From this international view of self-help literature and its possibilities, Blum turns to Modernist literature’s dialogue with self-help literature. From this idealistic working person’s history of self-help, Blum shifts to focus closely on Gustauve Flaubert’s Bouvard and Pécuchet, a satire of the bourgeois appropriation of DIY culture which shows self-help as what Blum terms “an addiction” as Flaubert’s protagonists ineptly attempt to enact various self improvement projects. Blum takes us as well through a wide variety of modernist writers, from Flann O’Brian to Virginia Woolf, and their textual engagements, often in opposition, to popular self help literature, finding a “counter-counsel” rather than disinterest. These modernist writers, Blum finds, can be seen to craft a “negative visualization” prefiguring more “catastrophizing” contemporary self help. The rest of the book describes the many ways self-help then engaged with modernist literature. Blum writes,
Is there a reader of Joyce who has never once wondered, upon sitting down to Finnegans Wake, “what is it all for?” What makes modernism unique is that every engagement with it is like encountering the foreignness and artificiality of all literature for the first time. Every self help reading of modernism is a very intimate, subjective replaying of this question of literature’s right to exist.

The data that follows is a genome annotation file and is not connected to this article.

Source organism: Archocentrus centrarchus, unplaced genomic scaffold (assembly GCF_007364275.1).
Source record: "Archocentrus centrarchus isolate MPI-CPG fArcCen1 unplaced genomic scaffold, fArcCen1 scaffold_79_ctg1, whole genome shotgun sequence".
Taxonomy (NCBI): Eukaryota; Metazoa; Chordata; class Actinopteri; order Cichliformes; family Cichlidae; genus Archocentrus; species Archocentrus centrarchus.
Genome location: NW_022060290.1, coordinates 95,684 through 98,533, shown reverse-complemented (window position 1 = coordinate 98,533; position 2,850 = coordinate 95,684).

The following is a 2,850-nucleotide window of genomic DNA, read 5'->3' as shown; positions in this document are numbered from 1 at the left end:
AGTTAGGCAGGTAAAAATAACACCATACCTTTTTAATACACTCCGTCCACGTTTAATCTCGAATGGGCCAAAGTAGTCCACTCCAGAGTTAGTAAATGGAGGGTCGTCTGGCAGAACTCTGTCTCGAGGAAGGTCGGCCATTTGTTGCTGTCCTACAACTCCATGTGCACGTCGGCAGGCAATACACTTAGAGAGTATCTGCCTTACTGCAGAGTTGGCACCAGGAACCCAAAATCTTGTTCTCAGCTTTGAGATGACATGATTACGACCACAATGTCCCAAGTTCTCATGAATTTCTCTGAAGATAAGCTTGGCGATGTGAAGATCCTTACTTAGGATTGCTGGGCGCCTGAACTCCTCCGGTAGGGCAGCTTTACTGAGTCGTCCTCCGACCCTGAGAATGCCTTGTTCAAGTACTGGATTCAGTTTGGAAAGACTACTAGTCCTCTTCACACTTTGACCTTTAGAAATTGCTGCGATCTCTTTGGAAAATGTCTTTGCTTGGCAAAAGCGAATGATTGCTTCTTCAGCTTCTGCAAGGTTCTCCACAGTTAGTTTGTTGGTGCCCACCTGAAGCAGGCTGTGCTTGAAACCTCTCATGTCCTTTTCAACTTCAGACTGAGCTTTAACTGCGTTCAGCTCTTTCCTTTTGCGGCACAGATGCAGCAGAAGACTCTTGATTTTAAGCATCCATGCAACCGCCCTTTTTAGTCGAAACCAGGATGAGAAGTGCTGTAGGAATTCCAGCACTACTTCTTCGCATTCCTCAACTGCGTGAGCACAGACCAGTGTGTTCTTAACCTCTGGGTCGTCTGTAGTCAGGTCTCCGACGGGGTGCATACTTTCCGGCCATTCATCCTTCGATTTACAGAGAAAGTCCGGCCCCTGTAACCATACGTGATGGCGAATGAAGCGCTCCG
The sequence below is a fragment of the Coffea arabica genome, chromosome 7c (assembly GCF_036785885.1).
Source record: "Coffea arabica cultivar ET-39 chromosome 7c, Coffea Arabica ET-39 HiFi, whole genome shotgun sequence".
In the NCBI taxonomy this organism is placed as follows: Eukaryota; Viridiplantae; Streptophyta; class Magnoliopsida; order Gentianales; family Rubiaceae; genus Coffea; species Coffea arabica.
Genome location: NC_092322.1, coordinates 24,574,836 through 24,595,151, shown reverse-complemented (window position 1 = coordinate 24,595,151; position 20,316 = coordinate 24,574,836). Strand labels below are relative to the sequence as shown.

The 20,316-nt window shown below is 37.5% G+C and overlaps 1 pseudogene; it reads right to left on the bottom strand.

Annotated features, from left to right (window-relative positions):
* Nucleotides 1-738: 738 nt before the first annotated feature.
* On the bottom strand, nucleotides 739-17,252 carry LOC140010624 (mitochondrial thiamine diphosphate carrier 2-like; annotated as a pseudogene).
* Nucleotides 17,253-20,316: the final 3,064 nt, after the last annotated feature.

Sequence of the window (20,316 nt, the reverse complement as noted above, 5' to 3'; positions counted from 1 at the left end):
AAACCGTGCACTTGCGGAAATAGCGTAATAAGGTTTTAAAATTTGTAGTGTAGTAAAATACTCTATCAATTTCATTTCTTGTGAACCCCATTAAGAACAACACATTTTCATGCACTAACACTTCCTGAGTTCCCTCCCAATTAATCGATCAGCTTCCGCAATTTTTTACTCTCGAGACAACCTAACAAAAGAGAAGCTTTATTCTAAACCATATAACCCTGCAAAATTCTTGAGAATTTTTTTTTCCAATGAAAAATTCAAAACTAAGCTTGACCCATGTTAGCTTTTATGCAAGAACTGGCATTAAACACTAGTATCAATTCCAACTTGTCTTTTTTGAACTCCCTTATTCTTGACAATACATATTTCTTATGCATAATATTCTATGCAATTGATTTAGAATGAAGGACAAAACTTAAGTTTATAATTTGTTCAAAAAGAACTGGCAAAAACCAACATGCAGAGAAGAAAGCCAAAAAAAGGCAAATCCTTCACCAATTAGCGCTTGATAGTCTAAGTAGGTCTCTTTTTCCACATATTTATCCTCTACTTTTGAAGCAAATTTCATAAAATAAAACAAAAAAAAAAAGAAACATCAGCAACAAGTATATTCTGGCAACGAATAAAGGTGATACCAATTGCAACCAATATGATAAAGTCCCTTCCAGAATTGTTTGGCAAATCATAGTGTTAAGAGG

This urgent and questioning way of reading is what makes Blum’s book so illuminating to read. In a similar way, Chayka brings forward an unexpectedly complex view of Minimalism from Marie Kondo to John Cage to Agnes Martin. Minimalism has become widely viewed as a lifestyle brand, catering to and only available to the rich. Chayka is unsparing in offering this critique, noting, for instance, that Kondo “might seem vaguely anti-capitalist, but them there’s the fact that you have to buy a suite of Kondo books to practice it.” In another section, Chayka looks at Steve Jobs’s early use of minimalism as “marketing strategy,” “cloak[ing] artifice or even unsustainable excess.” Yet, in a similar dialectic to Bloom’s engagement with self-help, Chayka seeks a “bypass around the superficial minimalism” to find “a deeper minimalism.”